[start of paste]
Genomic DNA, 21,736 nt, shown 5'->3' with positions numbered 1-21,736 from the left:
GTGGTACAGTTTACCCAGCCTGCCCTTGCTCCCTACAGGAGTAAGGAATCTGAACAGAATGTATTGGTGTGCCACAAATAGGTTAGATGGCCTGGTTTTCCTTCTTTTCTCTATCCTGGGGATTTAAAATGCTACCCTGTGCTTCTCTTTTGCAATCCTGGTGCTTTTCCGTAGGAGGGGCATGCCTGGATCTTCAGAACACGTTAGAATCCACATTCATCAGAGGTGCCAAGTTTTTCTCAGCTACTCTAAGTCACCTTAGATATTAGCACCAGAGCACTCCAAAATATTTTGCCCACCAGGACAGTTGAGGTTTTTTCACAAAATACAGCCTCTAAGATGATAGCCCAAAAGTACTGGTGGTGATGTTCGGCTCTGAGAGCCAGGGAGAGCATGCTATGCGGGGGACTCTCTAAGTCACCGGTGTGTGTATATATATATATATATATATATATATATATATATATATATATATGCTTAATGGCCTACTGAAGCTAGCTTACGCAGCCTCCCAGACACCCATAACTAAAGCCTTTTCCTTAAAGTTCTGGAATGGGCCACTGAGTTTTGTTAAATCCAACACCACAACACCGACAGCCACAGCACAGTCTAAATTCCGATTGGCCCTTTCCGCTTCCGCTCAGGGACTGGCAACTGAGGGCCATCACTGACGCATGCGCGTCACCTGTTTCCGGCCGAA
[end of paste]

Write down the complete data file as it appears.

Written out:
Genomic DNA, 21,736 nt, shown 5'->3' with positions numbered 1-21,736 from the left:
GTGGTACAGTTTACCCAGCCTGCCCTTGCTCCCTACAGGAGTAAGGAATCTGAACAGAATGTATTGGTGTGCCACAAATAGGTTAGATGGCCTGGTTTTCCTTCTTTTCTCTATCCTGGGGATTTAAAATGCTACCCTGTGCTTCTCTTTTGCAATCCTGGTGCTTTTCCGTAGGAGGGGCATGCCTGGATCTTCAGAACACGTTAGAATCCACATTCATCAGAGGTGCCAAGTTTTTCTCAGCTACTCTAAGTCACCTTAGATATTAGCACCAGAGCACTCCAAAATATTTTGCCCACCAGGACAGTTGAGGTTTTTTCACAAAATACAGCCTCTAAGATGATAGCCCAAAAGTACTGGTGGTGATGTTCGGCTCTGAGAGCCAGGGAGAGCATGCTATGCGGGGGACTCTCTAAGTCACCGGTGTGTGTATATATATATATATATATATATATATATATATATATATATATATGCTTAATGGCCTACTGAAGCTAGCTTACGCAGCCTCCCAGACACCCATAACTAAAGCCTTTTCCTTAAAGTTCTGGAATGGGCCACTGAGTTTTGTTAAATCCAACACCACAACACCGACAGCCACAGCACAGTCTAAATTCCGATTGGCCCTTTCCGCTTCCGCTCAGGGACTGGCAACTGAGGGCCATCACTGACGCATGCGCGTCACCTGTTTCCGGCCGAA